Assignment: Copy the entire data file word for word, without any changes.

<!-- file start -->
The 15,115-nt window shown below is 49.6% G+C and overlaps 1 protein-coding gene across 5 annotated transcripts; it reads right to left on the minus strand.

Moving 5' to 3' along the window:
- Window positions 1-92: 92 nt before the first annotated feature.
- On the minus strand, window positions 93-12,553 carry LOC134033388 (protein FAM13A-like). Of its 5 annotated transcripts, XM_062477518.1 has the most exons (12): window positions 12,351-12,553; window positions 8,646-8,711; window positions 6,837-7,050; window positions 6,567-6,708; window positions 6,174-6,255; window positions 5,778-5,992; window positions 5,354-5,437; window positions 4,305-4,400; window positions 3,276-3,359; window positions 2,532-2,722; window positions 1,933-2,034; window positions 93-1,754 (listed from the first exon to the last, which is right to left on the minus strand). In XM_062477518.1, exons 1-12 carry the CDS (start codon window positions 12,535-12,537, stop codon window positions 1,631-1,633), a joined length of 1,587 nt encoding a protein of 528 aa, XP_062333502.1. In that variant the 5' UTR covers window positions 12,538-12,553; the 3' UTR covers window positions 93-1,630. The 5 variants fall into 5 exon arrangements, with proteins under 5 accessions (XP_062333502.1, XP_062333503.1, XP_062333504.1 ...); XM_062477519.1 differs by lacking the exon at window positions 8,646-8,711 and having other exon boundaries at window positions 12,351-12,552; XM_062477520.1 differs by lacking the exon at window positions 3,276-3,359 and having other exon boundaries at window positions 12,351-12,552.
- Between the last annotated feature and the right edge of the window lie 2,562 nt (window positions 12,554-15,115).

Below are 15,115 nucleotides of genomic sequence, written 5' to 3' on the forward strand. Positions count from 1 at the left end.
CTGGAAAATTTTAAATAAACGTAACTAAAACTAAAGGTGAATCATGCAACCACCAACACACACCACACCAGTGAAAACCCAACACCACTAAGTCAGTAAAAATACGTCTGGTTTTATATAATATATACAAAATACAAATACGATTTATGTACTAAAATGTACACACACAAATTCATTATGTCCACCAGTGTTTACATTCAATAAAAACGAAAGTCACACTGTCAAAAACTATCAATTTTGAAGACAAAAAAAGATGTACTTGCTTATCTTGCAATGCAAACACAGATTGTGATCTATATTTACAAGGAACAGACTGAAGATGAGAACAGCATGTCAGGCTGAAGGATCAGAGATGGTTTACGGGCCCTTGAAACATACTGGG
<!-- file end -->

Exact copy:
The 15,115-nt window shown below is 49.6% G+C and overlaps 1 protein-coding gene across 5 annotated transcripts; it reads right to left on the minus strand.

Moving 5' to 3' along the window:
- Window positions 1-92: 92 nt before the first annotated feature.
- On the minus strand, window positions 93-12,553 carry LOC134033388 (protein FAM13A-like). Of its 5 annotated transcripts, XM_062477518.1 has the most exons (12): window positions 12,351-12,553; window positions 8,646-8,711; window positions 6,837-7,050; window positions 6,567-6,708; window positions 6,174-6,255; window positions 5,778-5,992; window positions 5,354-5,437; window positions 4,305-4,400; window positions 3,276-3,359; window positions 2,532-2,722; window positions 1,933-2,034; window positions 93-1,754 (listed from the first exon to the last, which is right to left on the minus strand). In XM_062477518.1, exons 1-12 carry the CDS (start codon window positions 12,535-12,537, stop codon window positions 1,631-1,633), a joined length of 1,587 nt encoding a protein of 528 aa, XP_062333502.1. In that variant the 5' UTR covers window positions 12,538-12,553; the 3' UTR covers window positions 93-1,630. The 5 variants fall into 5 exon arrangements, with proteins under 5 accessions (XP_062333502.1, XP_062333503.1, XP_062333504.1 ...); XM_062477519.1 differs by lacking the exon at window positions 8,646-8,711 and having other exon boundaries at window positions 12,351-12,552; XM_062477520.1 differs by lacking the exon at window positions 3,276-3,359 and having other exon boundaries at window positions 12,351-12,552.
- Between the last annotated feature and the right edge of the window lie 2,562 nt (window positions 12,554-15,115).

Below are 15,115 nucleotides of genomic sequence, written 5' to 3' on the forward strand. Positions count from 1 at the left end.
CTGGAAAATTTTAAATAAACGTAACTAAAACTAAAGGTGAATCATGCAACCACCAACACACACCACACCAGTGAAAACCCAACACCACTAAGTCAGTAAAAATACGTCTGGTTTTATATAATATATACAAAATACAAATACGATTTATGTACTAAAATGTACACACACAAATTCATTATGTCCACCAGTGTTTACATTCAATAAAAACGAAAGTCACACTGTCAAAAACTATCAATTTTGAAGACAAAAAAAGATGTACTTGCTTATCTTGCAATGCAAACACAGATTGTGATCTATATTTACAAGGAACAGACTGAAGATGAGAACAGCATGTCAGGCTGAAGGATCAGAGATGGTTTACGGGCCCTTGAAACATACTGGG